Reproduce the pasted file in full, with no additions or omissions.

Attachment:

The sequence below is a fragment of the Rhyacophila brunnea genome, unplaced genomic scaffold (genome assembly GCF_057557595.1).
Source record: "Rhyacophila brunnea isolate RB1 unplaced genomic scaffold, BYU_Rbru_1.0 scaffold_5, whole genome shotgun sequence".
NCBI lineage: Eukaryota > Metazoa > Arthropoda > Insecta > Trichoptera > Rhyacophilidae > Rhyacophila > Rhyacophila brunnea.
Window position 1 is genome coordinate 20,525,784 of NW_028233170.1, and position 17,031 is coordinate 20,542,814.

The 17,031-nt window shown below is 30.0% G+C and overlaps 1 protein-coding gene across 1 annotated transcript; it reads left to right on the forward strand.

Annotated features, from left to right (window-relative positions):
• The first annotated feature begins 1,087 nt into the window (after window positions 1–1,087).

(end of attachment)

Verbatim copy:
The sequence below is a fragment of the Rhyacophila brunnea genome, unplaced genomic scaffold (genome assembly GCF_057557595.1).
Source record: "Rhyacophila brunnea isolate RB1 unplaced genomic scaffold, BYU_Rbru_1.0 scaffold_5, whole genome shotgun sequence".
NCBI lineage: Eukaryota > Metazoa > Arthropoda > Insecta > Trichoptera > Rhyacophilidae > Rhyacophila > Rhyacophila brunnea.
Window position 1 is genome coordinate 20,525,784 of NW_028233170.1, and position 17,031 is coordinate 20,542,814.

The 17,031-nt window shown below is 30.0% G+C and overlaps 1 protein-coding gene across 1 annotated transcript; it reads left to right on the forward strand.

Annotated features, from left to right (window-relative positions):
• The first annotated feature begins 1,087 nt into the window (after window positions 1–1,087).